awarded five stars to maybe half a dozen of the series we've watched,
including Buffy the Vampire Slayer, Firefly, and Veronica
Mars. Californication is one of that select group.
writer, I appreciate tight writing, and writing doesn't get any
tighter than that on Californication. The dialogue is done stunningly
well. Anyone who's ever written dialog understands the usual
conventions for dialog in a book or movie, and how dramatically written
dialog differs from dialog in real life. In real life, people talk over
each other, interrupt themselves, repeat themselves, trail off without
completing what they were saying, hesitate, introduce multiple "ums"
and so on.
It's obviously impossible to craft realistic dialog
in that respect in a book, but it's nearly as difficult to do it for a
movie. And yet, these writers manage to do that, and to carry if off
believably, thanks in no small part to the actors' ability to deliver
their lines convincingly in the midst of one or more other actors also
delivering their lines convincingly. As a result, the viewer feels as
though he's present in the middle of the scene rather than watching it
on a screen.
On most TV series, if a couple has an argument, I
think, "Oh, that couple is having an argument." On Californication,
when a couple has an argument, I'm embarrassed for them, and wish I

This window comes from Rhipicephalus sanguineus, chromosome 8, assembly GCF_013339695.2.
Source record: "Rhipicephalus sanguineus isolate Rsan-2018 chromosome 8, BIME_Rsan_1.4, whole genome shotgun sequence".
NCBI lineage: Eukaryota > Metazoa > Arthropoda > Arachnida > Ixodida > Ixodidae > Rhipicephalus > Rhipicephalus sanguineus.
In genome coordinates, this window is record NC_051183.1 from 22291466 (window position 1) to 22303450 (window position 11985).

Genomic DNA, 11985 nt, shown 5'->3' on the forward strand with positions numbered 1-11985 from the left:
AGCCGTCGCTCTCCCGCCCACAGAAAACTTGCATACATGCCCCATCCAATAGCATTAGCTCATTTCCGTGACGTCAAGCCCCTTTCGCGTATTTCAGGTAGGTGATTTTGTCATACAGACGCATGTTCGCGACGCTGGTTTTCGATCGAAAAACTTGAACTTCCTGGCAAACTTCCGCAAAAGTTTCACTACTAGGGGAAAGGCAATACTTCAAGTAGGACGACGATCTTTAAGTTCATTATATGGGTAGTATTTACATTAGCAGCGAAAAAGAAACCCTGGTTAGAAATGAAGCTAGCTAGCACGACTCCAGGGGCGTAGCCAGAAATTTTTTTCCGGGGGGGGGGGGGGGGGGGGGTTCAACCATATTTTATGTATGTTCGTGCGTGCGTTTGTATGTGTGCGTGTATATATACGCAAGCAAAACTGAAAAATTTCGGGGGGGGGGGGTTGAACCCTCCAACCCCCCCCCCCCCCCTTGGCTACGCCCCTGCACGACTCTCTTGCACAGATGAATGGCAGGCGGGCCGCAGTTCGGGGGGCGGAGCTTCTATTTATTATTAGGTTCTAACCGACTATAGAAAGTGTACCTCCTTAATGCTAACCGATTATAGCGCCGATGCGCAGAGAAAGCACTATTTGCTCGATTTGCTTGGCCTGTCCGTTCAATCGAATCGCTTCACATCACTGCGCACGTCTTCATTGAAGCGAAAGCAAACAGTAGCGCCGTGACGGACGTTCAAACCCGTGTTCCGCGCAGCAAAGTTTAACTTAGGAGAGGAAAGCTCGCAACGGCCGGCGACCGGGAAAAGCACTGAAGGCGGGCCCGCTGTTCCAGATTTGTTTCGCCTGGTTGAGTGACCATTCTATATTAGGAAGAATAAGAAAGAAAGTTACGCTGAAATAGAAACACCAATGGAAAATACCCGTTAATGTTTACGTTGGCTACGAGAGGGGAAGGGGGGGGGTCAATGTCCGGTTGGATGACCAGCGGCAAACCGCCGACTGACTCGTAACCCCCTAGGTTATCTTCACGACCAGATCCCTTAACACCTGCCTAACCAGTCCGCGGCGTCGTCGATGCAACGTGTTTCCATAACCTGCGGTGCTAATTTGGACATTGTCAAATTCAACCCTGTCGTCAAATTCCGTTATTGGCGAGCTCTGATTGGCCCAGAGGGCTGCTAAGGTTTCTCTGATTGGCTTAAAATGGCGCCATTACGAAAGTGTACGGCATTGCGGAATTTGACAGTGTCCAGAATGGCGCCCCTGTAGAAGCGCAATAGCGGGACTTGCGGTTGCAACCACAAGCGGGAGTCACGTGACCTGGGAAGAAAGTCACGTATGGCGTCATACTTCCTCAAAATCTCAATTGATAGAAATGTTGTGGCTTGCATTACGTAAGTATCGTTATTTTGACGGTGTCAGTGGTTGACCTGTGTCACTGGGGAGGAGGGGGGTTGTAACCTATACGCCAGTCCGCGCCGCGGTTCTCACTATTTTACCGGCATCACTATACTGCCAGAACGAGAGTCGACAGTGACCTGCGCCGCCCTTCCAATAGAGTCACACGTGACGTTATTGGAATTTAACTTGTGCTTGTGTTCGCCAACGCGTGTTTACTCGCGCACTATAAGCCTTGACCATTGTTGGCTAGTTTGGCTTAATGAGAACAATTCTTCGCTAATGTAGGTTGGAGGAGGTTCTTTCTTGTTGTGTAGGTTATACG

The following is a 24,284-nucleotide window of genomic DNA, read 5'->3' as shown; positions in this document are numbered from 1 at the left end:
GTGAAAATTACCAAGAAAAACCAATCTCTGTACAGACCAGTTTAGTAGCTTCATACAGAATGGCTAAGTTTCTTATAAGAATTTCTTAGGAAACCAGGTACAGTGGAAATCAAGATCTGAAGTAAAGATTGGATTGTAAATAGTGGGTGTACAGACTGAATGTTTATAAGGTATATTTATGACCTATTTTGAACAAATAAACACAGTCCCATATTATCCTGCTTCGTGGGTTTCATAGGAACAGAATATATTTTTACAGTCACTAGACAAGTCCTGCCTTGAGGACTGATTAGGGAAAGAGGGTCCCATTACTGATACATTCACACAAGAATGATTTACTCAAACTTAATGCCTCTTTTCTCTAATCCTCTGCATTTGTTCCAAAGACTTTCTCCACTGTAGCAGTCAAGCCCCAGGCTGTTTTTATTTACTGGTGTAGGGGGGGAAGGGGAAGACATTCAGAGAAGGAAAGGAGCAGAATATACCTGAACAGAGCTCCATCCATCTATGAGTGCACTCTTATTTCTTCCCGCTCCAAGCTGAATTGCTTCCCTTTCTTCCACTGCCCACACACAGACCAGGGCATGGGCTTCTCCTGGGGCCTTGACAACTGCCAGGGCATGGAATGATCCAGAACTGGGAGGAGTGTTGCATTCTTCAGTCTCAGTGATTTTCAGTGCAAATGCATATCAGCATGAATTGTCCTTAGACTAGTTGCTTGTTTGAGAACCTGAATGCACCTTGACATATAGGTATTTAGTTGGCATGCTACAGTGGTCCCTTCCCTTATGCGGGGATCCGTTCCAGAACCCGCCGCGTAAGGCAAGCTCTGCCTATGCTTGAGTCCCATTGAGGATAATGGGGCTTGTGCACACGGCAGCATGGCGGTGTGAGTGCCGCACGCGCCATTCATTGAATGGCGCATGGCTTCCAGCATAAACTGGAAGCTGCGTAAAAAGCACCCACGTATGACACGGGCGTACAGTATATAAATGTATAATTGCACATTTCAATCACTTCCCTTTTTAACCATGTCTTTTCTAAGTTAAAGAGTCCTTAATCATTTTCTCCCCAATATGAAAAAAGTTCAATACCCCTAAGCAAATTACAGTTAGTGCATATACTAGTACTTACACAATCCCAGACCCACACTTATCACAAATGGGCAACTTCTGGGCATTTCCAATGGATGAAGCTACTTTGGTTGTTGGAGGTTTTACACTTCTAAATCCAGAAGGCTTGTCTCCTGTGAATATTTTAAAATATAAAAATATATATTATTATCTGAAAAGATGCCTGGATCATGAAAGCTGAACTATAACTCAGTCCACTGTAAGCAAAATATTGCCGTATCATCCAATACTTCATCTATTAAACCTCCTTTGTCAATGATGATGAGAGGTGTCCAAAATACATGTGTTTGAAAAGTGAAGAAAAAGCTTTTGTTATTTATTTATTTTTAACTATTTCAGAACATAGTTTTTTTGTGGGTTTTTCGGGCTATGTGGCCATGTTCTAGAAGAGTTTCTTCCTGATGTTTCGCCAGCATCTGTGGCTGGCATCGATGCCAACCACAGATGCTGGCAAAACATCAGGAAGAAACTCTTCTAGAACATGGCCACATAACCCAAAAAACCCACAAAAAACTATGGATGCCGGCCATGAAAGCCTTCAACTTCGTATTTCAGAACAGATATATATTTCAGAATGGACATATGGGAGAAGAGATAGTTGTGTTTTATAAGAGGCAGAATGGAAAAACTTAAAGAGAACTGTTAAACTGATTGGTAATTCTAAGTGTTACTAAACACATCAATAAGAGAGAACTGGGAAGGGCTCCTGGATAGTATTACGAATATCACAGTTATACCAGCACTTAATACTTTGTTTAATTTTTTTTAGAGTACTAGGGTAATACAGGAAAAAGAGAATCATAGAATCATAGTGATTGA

could be somewhere other than in the room with them.
also do a superb job of presenting deeply flawed characters
sympathetically. As Barbara said near the end of the final episode last
night, "You know, these are all really good guys. They just can't keep
their dicks in their pants." Any writer who can make Barbara feel
sympathy and admiration for adulterers and philanderers has done his
job, in spades.
I've just been reading the blog of the evil SOB who shot up the LA
Fitness Center in Pittsburgh yesterday. (The blog has now been taken
down.) Here's the relevant paragraph from his last blog entry, made on
soon, I will see God and Jesus. At least that is what I was told.
Eternal life does NOT depend on works. If it did, we will all be in
hell. Christ paid for EVERY sin, so how can I or you be judged BY GOD
for a sin when the penalty was ALREADY paid. People judge but that does
not matter. I was reading the Bible and The Integrity of God beginning
yesterday, because soon I will see them.
the most frequent and most ridiculous claims made by fundamentalist
Christians is that we atheists have no moral compass. That without god
we're free to run riot--raping, pillaging, and murdering--because we
have no morality to constrain us. That argument is ridiculous on its
face. I know a lot of atheists, and in general they're a lot more
likely to behave well than are fundie Christians. You won't find
atheists burning witches, bombing clinics, chaining homosexuals to